First vaccines expected in mid-December

Initial shots for front-line workers

Small numbers of North Olympic Peninsula medical personnel may be able to be vaccinated against COVID-19 starting in mid-December.

Initial roll-outs of the two-dose vaccine from Pfizer are expected to begin next month, but initial supplies will be low. Vaccine is not expected to be available to the general public until at least April.

Meanwhile, Clallam County confirmed 16 new cases of the virus Thursday stemming from members of large households catching it from prior confirmed cases and through community transmission, said Dr. Allison Unthank, county health officer.

Jefferson County reported no new cases Thursday.

Pfizer has submitted its vaccine to the Food and Drug Administration, whose committee will meet Dec. 10 to review the application for emergency use authorization (EUA), according to a press release from the state Department of Health.

If the EUA is approved, the western states’ Scientific Safety Review Workgroup will meet to provide a further level of expert evaluations of the data, which is expected to take one to two days.

During that time, the vaccine will be processed and shipped so as to avoid delaying its arrival in Washington, the press release said.

Upon initial delivery, the state is estimated to receive 62,400 doses, with a total of about 200,000 doses expected by the end of the year, the press release said.

The first eligible people to receive the vaccine will be high-risk health care workers, as part of Phase 1 of the four-phase distribution plan, the state said.

The amount of vaccine is expected to improve over the coming months as other vaccines, such as Maderna’s, also gain approval.

The vaccine is shipped in units that each can serve 975 people.

Unthank expects one to two units of the vaccine initially for Clallam, while Locke expects one for Jefferson.

The vaccine has to be used within 20 days and must be stored at minus-94 degrees Fahrenheit, which Peninsula providers say will be possible in limited quantities.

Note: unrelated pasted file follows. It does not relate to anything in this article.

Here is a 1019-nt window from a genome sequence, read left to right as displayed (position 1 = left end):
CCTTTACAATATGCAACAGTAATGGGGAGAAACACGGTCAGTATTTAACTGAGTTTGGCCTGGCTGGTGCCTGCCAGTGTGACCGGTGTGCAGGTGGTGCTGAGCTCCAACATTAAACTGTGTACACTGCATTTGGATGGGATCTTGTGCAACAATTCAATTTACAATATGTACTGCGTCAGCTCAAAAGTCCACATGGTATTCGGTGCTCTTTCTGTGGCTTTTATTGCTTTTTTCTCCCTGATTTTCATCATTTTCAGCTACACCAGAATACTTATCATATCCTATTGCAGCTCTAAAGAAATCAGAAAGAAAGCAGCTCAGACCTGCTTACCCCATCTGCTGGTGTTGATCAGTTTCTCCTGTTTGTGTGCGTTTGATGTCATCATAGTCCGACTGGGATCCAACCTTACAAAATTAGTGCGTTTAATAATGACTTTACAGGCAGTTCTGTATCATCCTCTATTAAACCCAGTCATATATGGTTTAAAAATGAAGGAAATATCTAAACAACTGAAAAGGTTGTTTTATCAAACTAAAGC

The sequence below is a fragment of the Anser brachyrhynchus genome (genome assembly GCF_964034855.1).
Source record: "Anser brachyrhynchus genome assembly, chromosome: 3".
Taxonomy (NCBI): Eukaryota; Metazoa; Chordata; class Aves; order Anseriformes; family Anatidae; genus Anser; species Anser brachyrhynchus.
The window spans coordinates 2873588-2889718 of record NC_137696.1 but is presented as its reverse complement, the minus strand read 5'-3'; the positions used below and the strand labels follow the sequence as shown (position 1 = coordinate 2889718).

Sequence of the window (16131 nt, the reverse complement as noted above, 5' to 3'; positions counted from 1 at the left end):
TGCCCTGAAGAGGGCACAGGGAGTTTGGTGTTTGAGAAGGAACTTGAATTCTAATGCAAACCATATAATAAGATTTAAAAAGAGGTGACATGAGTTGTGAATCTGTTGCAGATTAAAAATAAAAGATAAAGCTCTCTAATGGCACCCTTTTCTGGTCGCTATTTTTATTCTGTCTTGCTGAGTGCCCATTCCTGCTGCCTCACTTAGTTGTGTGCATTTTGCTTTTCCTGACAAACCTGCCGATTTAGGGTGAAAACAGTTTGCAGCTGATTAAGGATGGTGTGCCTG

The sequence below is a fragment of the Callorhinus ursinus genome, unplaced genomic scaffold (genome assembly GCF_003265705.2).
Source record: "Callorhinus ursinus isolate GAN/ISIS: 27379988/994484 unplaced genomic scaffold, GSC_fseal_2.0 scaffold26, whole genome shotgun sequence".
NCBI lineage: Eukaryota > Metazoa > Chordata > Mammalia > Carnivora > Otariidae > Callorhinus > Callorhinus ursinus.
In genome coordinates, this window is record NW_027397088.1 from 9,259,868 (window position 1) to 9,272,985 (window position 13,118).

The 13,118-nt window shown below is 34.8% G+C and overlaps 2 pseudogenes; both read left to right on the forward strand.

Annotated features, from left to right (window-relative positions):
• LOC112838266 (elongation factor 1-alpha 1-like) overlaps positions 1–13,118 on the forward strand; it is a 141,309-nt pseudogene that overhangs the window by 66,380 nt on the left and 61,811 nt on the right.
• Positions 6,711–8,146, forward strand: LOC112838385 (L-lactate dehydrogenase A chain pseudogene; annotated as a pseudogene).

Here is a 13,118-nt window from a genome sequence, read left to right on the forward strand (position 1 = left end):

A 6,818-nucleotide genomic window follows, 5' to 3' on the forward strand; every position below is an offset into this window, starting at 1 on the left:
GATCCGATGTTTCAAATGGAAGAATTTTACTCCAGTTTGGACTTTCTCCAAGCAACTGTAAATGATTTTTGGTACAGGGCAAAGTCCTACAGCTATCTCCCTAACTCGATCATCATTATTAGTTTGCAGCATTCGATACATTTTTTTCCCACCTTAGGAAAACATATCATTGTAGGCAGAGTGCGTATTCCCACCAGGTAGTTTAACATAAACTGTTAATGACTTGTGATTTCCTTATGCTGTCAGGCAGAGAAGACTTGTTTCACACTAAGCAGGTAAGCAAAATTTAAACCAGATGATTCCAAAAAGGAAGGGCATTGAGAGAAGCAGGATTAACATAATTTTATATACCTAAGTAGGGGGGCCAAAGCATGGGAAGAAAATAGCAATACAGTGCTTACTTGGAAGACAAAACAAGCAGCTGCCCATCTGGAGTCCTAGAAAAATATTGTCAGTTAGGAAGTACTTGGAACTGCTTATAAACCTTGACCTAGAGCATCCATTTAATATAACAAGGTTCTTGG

“We’ve been working very actively on that,” said Dr. Tom Locke, Jefferson County health officer. “We’re focusing on the Phase 1 list, because we think that certainly we won’t get beyond the phase 1 list in December.

“I don’t think we’ll even have enough for the highest priority, which is known as Phase 1a, which is the frontline health care providers and first responders.”

Unthank agreed with Locke.

“We have been able to access enough freezer space locally to vaccinate all of our health care workers,” Unthank said. “We don’t anticipate that we’re going to get enough to vaccinate all of our health care workers in that first round.

“Most likely we can see vaccines starting to be available in December and completing vaccinations of health care workers likely in January.”

The Pfizer vaccine is given in two doses about three weeks apart, Locke said.

“Each batch you get, you have to make sure you give everyone two doses, so we can’t over-commit the vaccine,” he said. “So it’s going to be a logistically challenging thing to do, but we’re confident that we can do it.

“This is what the health care system and the public health system does. We have long experience doing vaccinations.

According to Locke, while a specific timeline through the different phases depends on the amount of vaccine produced, and each phase may have sub-phases, the rough outline of the priorities set by the federal and state governments is:

• Phase 1: Health care workers, first responders and high-risk communities.

• Phase 2: Teachers, workers in high-risk settings such as long-term care facilities and people with moderate-risk conditions.

• Phase 3: Critical workers.

• Phase 4: General population.

It is estimated and hoped that Phase 4 vaccinations can begin in April and the specific members of each phase will be announced as communities enter each phase/sub-phase, Locke and Unthank said.

Vaccinations are only with consent; no one will be forcibly vaccinated, said Locke and Unthank.

Clallam County has confirmed 472 cases since March, with 186 confirmed during November. There are 137 active cases, three of whom are hospitalized, and the county has reported two deaths, according to Clallam County Public Health data.

Clallam County’s case rate as of Thursday is 221 per 100,000 population for the past two weeks, Unthank said.

Jefferson County has confirmed 152 cases since March, with 64 during November. There are 25 active cases, two of whom are hospitalized, and one death, according to Jefferson County Public Health data.

Jefferson County’s case rate is about 157 per 100,000 for the past two weeks, Locke said.

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Jefferson County Reporter Zach Jablonski can be reached at [email protected].

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